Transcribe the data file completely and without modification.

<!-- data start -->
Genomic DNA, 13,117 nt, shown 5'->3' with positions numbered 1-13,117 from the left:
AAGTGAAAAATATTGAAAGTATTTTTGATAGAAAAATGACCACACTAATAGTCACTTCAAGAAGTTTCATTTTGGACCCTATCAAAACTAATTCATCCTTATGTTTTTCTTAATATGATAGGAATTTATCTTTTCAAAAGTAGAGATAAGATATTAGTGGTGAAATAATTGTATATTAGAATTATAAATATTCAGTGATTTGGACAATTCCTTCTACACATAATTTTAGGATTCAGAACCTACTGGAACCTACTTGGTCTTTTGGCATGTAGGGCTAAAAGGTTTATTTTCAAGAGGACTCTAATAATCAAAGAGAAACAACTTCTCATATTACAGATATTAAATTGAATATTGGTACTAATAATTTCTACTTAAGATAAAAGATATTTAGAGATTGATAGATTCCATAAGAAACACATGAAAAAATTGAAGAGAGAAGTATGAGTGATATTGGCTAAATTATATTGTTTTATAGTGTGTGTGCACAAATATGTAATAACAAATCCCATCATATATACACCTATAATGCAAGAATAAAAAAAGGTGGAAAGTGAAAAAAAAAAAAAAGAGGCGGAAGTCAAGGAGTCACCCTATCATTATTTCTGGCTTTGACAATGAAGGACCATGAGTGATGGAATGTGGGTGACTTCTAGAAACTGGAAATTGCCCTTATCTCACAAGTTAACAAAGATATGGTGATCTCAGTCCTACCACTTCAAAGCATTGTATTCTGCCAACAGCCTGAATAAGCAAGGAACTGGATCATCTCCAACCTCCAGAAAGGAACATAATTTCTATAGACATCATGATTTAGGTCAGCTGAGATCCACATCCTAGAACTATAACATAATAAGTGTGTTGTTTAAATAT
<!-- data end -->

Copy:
Genomic DNA, 13,117 nt, shown 5'->3' with positions numbered 1-13,117 from the left:
AAGTGAAAAATATTGAAAGTATTTTTGATAGAAAAATGACCACACTAATAGTCACTTCAAGAAGTTTCATTTTGGACCCTATCAAAACTAATTCATCCTTATGTTTTTCTTAATATGATAGGAATTTATCTTTTCAAAAGTAGAGATAAGATATTAGTGGTGAAATAATTGTATATTAGAATTATAAATATTCAGTGATTTGGACAATTCCTTCTACACATAATTTTAGGATTCAGAACCTACTGGAACCTACTTGGTCTTTTGGCATGTAGGGCTAAAAGGTTTATTTTCAAGAGGACTCTAATAATCAAAGAGAAACAACTTCTCATATTACAGATATTAAATTGAATATTGGTACTAATAATTTCTACTTAAGATAAAAGATATTTAGAGATTGATAGATTCCATAAGAAACACATGAAAAAATTGAAGAGAGAAGTATGAGTGATATTGGCTAAATTATATTGTTTTATAGTGTGTGTGCACAAATATGTAATAACAAATCCCATCATATATACACCTATAATGCAAGAATAAAAAAAGGTGGAAAGTGAAAAAAAAAAAAAAGAGGCGGAAGTCAAGGAGTCACCCTATCATTATTTCTGGCTTTGACAATGAAGGACCATGAGTGATGGAATGTGGGTGACTTCTAGAAACTGGAAATTGCCCTTATCTCACAAGTTAACAAAGATATGGTGATCTCAGTCCTACCACTTCAAAGCATTGTATTCTGCCAACAGCCTGAATAAGCAAGGAACTGGATCATCTCCAACCTCCAGAAAGGAACATAATTTCTATAGACATCATGATTTAGGTCAGCTGAGATCCACATCCTAGAACTATAACATAATAAGTGTGTTGTTTAAATAT